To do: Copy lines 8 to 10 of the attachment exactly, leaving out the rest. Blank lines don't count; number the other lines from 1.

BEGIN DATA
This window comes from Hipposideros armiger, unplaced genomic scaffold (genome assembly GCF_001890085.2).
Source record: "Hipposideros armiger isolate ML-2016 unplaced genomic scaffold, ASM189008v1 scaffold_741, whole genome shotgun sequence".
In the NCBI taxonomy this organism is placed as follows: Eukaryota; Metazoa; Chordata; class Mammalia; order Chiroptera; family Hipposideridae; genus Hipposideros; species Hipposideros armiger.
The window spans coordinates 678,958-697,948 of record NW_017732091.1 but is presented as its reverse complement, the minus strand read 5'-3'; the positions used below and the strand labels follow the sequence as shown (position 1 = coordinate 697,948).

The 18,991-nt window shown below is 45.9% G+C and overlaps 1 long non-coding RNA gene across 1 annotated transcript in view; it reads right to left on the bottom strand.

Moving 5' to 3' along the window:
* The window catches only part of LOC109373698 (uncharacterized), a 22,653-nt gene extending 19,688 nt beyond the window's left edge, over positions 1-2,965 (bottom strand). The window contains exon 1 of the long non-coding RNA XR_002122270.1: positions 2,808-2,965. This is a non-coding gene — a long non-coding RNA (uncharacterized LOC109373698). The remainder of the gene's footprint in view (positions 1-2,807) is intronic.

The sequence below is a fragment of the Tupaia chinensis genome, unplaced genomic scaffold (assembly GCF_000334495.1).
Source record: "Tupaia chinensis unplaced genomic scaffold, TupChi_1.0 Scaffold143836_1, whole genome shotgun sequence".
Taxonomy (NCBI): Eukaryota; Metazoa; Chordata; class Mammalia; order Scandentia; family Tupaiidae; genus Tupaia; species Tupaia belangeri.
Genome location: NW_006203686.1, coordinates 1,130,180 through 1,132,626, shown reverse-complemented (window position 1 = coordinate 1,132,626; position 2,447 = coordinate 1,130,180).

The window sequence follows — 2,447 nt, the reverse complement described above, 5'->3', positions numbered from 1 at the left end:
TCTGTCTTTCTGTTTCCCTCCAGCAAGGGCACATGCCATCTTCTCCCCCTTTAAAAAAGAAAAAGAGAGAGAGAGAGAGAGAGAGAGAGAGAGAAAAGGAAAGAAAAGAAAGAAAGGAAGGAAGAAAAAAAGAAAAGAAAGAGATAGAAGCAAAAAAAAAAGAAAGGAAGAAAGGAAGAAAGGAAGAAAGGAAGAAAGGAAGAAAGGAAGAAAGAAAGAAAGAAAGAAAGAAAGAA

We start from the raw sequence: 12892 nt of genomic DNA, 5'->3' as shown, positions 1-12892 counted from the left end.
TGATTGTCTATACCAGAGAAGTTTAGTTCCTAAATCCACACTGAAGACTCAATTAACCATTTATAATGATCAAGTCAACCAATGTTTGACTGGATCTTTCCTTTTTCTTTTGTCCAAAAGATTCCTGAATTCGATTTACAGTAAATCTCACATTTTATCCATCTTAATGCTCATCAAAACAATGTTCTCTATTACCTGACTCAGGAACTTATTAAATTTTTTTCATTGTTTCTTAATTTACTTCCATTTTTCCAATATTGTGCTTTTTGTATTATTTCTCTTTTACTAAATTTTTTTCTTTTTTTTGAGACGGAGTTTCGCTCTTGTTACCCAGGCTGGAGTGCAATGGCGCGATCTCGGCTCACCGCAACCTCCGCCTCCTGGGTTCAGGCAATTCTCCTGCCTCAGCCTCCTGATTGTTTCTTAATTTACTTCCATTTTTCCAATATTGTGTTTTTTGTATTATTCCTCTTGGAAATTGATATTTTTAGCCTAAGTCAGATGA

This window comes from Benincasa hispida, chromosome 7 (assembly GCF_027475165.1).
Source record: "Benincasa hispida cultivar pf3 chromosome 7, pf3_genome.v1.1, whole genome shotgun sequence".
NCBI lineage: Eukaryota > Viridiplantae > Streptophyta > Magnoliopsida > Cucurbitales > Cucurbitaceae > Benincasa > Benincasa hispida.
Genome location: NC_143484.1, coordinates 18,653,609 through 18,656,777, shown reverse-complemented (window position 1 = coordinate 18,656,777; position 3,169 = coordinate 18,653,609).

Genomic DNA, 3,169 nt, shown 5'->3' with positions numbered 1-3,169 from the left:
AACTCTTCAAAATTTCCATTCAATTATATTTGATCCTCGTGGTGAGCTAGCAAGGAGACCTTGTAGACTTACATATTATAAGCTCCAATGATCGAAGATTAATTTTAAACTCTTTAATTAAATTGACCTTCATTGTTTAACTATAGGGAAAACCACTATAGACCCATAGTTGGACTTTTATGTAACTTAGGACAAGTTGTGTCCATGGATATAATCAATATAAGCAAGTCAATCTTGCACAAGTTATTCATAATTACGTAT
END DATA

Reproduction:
The sequence below is a fragment of the Tupaia chinensis genome, unplaced genomic scaffold (assembly GCF_000334495.1).
Source record: "Tupaia chinensis unplaced genomic scaffold, TupChi_1.0 Scaffold143836_1, whole genome shotgun sequence".
Taxonomy (NCBI): Eukaryota; Metazoa; Chordata; class Mammalia; order Scandentia; family Tupaiidae; genus Tupaia; species Tupaia belangeri.